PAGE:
So, if you happened to have been there, and happen to have remembered my URL long enough to swing by here, we are unencumbered now — please do bombard me with all the feels.
I am rooting for you! All the luck!
I am rooting for you as you proceed westward. Bring my love for Jamie with you. Do not get diphtheria. Do not shoot any buffalo, as you’ll just feel guilty for wasting all that meat.
HAVE FUN BUT MOST IMPORTANTLY SURVIVE AND ALWAYS REMEMBER TO BUY HAND SOAP/SANITIZER BEFORE IT STARTS
I LOVE YOU TARA
I MUST PLUG YOUR PODCAST WITH MEGAN AND CRYSTAL AGAIN
(Also, clearly you have been spared extended interactions with small children if you’re assuming that I don’t already have hand sanitizer on me all the time)
(This is not a bad way to start 5775, says the not-very-observant Jew.)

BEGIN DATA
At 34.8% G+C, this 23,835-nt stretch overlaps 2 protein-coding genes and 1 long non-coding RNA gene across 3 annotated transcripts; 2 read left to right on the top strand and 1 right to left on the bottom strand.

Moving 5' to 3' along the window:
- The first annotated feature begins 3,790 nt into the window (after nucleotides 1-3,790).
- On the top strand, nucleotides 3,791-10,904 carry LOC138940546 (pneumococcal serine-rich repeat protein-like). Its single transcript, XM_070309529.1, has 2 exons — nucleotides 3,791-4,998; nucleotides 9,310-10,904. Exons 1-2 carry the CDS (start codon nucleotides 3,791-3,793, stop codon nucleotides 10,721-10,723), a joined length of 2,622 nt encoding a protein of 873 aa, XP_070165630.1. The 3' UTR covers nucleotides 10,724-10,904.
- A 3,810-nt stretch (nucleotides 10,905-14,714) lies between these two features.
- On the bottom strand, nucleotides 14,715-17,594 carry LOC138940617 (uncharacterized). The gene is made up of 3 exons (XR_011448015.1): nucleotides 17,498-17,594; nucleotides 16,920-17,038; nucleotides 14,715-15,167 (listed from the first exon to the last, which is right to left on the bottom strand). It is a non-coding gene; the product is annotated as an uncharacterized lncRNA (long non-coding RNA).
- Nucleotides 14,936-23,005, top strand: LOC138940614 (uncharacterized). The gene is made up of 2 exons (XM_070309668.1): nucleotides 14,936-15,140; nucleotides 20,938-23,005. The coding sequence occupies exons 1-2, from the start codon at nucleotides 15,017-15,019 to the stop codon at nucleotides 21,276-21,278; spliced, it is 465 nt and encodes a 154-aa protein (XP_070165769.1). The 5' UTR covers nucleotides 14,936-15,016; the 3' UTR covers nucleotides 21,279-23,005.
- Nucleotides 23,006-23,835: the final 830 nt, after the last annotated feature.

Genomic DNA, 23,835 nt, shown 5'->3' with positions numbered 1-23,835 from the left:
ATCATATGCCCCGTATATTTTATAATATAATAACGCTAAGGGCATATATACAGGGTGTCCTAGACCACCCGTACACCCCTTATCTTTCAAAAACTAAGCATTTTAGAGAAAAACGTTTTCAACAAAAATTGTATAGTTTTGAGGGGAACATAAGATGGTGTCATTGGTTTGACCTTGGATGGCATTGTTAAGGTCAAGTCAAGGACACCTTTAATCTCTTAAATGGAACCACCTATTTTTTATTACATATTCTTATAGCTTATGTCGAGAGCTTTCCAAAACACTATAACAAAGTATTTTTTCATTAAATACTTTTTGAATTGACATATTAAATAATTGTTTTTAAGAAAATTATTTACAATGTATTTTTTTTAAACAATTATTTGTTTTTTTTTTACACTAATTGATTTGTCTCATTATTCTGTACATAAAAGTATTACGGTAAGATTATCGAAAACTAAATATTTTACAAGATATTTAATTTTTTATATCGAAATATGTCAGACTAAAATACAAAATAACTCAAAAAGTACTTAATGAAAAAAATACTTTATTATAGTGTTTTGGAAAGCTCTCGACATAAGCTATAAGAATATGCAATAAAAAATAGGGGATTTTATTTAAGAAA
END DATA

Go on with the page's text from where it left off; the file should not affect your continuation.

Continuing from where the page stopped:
I am currently in the process of getting ready for my two panels. Hopefully you are also in the process of getting ready for my two panels. The more interested, informed people show up — heck, the more people show up — the better they will be.
Thus, last plug:
Saturday, Sept 27th at 6:15 pm, Cobb Galleria 106:
SJJD and All That: K-pop in Japan
Japan is one of the largest music markets in the world; K-pop is one of the most dynamic industries in current popular music; it only makes sense for the two to come together. This is an hour to explore some of the questions that result: why do some K-pop groups do better in Japan in others? Why do some K-pop groups do better in Japan than in their home country? Why does Girls’ Generation (or SJJD to their Japanese fans) and similar groups lavish attention on the Japanese market when Japanese idol bands don’t bother with Korea? Is there any cross-pollination between the Japanese and Korean pop scenes? And finally, are the Japanese versions of Korean music videos even sillier than the originals? Bring your encyclopedic knowledge of your favorite group and a healthy appreciation of the way ugly geopolitical history and market forces can shape pop destinies.